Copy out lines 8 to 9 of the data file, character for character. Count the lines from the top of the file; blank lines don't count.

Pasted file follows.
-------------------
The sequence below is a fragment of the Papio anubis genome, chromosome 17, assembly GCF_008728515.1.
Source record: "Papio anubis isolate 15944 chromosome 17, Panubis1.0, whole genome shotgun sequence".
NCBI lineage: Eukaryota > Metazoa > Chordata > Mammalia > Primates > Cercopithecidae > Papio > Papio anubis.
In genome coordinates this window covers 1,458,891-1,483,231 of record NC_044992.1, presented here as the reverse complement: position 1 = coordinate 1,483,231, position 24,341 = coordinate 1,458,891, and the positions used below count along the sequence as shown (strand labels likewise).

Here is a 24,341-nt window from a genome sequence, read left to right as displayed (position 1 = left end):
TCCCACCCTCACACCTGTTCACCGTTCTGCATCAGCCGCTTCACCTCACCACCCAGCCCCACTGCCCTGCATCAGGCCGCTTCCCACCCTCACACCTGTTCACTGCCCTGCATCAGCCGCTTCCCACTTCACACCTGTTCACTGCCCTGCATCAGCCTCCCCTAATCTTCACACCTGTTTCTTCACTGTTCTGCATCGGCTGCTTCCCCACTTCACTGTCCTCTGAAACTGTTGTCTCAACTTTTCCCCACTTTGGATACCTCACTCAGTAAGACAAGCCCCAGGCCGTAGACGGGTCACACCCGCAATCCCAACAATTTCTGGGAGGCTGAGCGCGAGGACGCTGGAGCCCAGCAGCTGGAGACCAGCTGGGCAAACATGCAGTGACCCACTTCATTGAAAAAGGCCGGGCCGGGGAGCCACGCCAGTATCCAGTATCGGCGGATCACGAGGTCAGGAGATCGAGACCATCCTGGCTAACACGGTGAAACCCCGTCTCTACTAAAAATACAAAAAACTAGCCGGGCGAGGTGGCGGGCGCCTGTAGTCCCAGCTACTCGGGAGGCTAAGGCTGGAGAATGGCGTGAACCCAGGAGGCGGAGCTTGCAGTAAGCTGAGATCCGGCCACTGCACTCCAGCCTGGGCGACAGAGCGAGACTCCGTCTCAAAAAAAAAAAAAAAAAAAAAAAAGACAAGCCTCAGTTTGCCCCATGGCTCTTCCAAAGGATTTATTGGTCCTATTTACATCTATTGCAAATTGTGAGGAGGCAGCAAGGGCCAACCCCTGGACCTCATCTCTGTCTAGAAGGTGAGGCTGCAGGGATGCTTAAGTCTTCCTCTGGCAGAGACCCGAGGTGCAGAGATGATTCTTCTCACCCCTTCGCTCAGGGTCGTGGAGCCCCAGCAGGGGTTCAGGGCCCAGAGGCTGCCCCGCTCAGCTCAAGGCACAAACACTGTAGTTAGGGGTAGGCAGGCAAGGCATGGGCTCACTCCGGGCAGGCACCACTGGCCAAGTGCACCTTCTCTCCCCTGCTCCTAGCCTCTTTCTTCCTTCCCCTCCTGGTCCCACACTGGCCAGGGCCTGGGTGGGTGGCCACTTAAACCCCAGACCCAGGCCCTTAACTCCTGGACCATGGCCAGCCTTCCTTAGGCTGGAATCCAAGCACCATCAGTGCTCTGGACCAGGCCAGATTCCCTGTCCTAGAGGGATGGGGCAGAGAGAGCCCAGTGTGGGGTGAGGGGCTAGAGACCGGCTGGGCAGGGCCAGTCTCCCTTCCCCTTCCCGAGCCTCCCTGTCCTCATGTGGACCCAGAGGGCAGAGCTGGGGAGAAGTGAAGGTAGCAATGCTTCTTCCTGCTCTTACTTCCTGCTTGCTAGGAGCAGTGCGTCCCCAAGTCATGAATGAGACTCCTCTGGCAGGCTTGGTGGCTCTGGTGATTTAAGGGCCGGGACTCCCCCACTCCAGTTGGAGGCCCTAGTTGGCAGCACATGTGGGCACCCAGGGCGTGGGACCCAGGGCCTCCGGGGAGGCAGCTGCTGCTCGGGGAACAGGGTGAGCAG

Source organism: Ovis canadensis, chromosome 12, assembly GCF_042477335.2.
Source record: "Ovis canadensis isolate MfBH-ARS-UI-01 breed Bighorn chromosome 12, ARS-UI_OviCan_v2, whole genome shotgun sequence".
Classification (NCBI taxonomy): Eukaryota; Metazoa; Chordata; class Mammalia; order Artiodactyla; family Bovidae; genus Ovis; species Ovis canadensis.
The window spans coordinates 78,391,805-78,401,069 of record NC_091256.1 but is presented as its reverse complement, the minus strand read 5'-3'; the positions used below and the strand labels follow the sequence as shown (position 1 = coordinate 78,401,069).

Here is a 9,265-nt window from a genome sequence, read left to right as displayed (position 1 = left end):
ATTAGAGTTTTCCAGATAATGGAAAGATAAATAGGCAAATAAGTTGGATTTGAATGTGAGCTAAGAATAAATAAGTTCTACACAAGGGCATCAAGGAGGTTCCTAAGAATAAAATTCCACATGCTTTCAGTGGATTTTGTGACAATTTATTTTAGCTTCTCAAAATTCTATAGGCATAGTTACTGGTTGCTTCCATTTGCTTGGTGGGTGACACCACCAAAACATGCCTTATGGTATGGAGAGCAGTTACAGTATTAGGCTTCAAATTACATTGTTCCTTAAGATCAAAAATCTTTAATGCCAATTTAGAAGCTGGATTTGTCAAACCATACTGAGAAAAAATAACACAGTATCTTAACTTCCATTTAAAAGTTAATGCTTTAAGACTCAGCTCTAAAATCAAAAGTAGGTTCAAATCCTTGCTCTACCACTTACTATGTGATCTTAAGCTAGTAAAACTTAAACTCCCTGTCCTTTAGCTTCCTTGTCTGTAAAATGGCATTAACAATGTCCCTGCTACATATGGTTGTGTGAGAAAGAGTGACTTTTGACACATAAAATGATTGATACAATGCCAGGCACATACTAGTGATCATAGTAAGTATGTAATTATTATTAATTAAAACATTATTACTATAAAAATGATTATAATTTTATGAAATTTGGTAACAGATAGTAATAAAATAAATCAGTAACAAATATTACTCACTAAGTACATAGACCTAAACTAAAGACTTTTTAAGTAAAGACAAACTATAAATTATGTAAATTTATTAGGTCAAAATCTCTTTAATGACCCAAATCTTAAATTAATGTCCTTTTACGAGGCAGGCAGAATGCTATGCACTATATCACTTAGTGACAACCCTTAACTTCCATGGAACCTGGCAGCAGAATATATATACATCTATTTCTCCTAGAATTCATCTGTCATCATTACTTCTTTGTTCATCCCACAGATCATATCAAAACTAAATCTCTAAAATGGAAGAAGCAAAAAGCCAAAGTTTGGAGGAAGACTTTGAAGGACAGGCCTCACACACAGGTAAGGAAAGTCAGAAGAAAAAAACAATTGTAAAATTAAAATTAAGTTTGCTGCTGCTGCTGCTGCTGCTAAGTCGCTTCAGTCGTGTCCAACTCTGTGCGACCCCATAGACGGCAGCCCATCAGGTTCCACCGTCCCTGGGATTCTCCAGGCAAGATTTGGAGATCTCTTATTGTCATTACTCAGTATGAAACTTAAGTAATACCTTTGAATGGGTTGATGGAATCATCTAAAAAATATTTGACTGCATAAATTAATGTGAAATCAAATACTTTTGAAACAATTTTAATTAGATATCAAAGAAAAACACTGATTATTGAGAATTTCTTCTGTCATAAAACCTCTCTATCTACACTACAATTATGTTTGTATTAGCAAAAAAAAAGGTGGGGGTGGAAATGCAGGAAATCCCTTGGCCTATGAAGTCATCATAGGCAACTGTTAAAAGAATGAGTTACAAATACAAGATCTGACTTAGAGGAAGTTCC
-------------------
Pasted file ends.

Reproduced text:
Source record: "Ovis canadensis isolate MfBH-ARS-UI-01 breed Bighorn chromosome 12, ARS-UI_OviCan_v2, whole genome shotgun sequence".
Classification (NCBI taxonomy): Eukaryota; Metazoa; Chordata; class Mammalia; order Artiodactyla; family Bovidae; genus Ovis; species Ovis canadensis.